Eumenes II of Pergamon (Εὐμένης Β' τῆς Περγάμου) (ruled 197 - 159 BC) was king of Pergamon and a member of the Attalid dynasty. The son of king Attalus I and queen Apollonis, he followed in his father's footsteps and collaborated with the Romans to oppose first Macedonian, then Seleucid expansion towards the Aegean, leading to the defeat of Antiochus the Great at the Battle of Magnesia in 190 BC. Following the peace of Apamea in 188 BC, he received the regions of Phrygia, Lydia, Pisidia, Pamphylia, and parts of Lycia from his Roman allies, as they had no desire to actually administer territory in the Hellenistic east but wished for a strong state in Asia Minor as a bulwark against any possible Seleucid expansion in the future. He later fell out of favour with the Romans after they suspected him of conspiring with Perseus of Macedon and consequently in 167 BC, the Romans made an abortive attempt to suborn his brother Attalus II, as a pretender to the Pergamene throne and refused Eumenes entry into Italy to plead his case.
One of the great achievements of Eumenes II was the expansion of the Library at Pergamum, one of the great libraries of the Ancient World and the place traditionally associated with the creation of parchment, although it had actually existed for centuries. He also built a stoa on the Athenian acropolis. Married to Stratonice of Pergamon, daughter of Ariarathes IV, King of Cappadocia, and wife Antiochis, they were the parents of Attalus III. Since their son was still a minor, the throne was assumed by his brother Attalus II, who married Eumenes' widow Stratonice.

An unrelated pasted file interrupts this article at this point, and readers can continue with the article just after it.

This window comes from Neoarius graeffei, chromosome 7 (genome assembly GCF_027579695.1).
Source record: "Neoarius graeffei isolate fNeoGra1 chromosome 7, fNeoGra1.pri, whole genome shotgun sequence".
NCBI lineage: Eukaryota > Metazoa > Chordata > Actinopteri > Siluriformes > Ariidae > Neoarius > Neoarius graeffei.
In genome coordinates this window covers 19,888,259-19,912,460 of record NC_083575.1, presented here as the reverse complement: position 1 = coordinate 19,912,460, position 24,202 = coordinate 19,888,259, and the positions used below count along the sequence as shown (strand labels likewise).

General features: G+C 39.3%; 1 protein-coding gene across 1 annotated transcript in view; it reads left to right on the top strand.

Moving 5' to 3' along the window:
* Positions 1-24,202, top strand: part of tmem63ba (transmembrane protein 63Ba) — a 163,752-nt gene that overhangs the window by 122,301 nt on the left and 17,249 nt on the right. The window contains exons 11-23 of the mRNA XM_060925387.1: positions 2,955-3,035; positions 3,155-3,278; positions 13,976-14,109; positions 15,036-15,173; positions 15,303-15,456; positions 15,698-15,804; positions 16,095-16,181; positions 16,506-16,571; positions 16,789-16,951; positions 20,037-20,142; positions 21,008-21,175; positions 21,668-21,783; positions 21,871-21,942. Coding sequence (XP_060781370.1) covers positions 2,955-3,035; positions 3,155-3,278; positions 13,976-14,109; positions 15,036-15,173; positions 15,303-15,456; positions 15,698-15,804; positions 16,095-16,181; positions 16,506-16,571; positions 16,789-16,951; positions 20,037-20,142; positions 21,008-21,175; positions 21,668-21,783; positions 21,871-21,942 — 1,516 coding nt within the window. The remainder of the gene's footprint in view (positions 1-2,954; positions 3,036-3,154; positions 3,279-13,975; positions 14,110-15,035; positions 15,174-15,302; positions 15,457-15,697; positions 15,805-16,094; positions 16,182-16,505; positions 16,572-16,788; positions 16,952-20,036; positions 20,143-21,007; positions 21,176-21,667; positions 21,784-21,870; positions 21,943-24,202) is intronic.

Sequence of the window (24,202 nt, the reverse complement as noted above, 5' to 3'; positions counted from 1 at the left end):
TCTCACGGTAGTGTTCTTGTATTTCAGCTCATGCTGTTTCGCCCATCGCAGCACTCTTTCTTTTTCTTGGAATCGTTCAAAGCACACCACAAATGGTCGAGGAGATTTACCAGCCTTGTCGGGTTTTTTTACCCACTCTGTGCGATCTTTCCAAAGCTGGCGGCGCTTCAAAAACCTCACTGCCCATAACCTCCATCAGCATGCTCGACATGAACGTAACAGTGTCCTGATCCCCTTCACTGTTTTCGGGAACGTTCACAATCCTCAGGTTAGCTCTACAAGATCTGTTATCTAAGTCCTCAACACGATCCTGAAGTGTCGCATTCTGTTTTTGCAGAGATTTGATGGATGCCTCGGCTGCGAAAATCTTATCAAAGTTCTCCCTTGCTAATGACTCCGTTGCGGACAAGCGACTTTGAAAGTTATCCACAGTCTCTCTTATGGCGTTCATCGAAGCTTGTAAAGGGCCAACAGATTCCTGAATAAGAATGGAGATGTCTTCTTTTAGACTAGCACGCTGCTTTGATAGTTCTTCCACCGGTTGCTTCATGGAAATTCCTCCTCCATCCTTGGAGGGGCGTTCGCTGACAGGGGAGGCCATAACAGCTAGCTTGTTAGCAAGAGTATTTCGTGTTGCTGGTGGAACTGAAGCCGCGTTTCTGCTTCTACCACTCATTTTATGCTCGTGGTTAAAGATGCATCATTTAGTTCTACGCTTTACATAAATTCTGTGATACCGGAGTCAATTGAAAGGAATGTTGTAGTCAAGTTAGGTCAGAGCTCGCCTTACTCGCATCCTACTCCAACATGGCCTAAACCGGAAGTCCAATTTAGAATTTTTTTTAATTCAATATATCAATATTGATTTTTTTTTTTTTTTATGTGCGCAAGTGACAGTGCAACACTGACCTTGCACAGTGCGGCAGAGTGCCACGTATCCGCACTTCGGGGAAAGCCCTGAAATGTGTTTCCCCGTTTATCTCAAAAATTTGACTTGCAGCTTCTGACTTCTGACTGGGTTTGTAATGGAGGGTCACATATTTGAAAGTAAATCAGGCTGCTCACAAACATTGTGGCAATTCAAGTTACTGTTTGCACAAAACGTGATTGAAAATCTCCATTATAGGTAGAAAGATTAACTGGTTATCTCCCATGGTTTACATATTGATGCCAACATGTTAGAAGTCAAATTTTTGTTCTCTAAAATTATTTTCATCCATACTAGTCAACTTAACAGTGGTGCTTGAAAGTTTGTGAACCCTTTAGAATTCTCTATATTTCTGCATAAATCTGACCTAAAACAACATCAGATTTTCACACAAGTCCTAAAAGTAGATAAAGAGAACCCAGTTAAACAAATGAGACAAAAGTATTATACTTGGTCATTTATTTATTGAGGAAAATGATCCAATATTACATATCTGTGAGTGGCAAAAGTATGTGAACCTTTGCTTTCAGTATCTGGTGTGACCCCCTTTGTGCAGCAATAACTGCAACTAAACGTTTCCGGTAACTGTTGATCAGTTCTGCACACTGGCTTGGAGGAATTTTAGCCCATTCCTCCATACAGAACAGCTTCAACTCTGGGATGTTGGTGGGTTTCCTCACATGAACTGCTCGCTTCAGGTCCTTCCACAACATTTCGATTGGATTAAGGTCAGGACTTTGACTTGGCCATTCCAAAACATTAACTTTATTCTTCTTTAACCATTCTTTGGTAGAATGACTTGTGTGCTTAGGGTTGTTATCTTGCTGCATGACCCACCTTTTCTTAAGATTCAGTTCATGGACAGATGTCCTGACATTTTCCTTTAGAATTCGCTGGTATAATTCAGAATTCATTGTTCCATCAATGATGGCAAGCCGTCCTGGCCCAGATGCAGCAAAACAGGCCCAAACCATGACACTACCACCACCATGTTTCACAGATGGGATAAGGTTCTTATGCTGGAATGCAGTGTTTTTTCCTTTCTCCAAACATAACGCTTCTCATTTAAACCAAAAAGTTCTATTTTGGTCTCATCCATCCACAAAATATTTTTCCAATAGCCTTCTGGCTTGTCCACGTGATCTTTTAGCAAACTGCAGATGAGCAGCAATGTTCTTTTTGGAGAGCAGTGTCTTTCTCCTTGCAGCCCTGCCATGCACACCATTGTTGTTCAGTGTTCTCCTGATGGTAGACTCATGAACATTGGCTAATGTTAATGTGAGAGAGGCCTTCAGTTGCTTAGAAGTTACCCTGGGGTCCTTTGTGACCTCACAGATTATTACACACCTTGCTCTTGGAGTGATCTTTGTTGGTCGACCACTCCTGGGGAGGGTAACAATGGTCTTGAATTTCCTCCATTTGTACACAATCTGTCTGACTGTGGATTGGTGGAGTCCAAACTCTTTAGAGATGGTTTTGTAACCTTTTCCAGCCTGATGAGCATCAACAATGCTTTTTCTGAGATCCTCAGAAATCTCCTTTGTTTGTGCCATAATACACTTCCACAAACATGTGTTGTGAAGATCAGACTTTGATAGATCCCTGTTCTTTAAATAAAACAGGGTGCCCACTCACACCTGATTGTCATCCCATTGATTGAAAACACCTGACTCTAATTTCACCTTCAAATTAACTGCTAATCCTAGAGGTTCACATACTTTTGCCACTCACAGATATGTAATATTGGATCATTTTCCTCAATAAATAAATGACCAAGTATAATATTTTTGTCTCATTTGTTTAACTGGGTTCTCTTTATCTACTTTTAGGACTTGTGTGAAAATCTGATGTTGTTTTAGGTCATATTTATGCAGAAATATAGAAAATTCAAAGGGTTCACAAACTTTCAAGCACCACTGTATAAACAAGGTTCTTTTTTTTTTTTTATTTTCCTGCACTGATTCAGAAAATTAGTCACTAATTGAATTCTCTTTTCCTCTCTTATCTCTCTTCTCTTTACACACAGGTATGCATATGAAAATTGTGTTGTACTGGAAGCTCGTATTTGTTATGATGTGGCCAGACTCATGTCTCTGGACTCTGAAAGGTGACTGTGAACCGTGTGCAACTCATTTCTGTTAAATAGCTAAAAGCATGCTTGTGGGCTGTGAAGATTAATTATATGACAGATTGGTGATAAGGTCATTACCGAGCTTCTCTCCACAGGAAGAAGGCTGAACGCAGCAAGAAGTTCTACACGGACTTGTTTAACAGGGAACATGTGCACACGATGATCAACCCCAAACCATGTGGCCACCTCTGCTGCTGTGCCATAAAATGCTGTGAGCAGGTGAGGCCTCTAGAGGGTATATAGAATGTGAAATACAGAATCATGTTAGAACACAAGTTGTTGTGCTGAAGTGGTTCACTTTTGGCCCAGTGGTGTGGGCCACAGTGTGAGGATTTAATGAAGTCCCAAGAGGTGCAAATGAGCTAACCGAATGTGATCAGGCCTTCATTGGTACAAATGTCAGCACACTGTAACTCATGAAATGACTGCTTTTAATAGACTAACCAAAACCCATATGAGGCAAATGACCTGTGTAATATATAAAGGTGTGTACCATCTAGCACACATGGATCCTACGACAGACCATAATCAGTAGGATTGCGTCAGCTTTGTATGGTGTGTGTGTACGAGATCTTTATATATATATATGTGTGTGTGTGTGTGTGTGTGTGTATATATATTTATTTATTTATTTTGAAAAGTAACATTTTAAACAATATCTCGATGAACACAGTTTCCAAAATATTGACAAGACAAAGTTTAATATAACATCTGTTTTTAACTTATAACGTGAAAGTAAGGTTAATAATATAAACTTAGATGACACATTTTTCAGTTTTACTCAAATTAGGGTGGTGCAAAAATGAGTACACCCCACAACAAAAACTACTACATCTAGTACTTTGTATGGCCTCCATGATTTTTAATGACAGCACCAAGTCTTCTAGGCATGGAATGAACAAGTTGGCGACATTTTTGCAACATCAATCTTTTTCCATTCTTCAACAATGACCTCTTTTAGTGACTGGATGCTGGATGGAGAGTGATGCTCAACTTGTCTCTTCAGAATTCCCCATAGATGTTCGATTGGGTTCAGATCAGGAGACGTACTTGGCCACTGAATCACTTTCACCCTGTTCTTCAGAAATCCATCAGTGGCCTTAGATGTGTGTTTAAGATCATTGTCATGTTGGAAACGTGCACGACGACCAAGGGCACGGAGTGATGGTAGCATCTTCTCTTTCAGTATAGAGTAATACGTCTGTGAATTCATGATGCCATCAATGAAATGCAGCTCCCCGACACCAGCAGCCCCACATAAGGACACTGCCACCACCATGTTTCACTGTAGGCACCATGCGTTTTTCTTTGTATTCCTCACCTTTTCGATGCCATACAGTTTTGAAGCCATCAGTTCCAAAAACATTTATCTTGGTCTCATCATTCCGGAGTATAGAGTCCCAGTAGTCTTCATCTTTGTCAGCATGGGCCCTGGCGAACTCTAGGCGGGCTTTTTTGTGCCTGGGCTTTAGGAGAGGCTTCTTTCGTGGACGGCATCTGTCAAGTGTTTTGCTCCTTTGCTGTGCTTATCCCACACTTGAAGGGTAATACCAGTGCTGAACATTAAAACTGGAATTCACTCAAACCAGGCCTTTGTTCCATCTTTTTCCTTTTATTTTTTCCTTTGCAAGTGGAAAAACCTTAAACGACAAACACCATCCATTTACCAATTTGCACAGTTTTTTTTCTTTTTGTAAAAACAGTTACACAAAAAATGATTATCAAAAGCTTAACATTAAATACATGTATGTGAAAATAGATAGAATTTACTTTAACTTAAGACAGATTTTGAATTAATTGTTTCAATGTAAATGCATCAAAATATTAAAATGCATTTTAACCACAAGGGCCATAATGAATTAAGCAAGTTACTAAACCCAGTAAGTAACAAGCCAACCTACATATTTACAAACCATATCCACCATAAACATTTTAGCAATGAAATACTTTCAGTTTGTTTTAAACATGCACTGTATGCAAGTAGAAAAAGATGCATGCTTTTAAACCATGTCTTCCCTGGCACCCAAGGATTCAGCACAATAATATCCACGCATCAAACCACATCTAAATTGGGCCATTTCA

II., king of Pergamum, who reigned B.C. 197-159, and was the son and successor of Attalus I. He inherited from his predecessor the friendship and alliance of the Romans, which he took the utmost pains to cultivate. Pergamum became under his rule a great and flourishing city, in which he founded that celebrated library that rose to be a rival even to that of Alexandria. See Pergamum.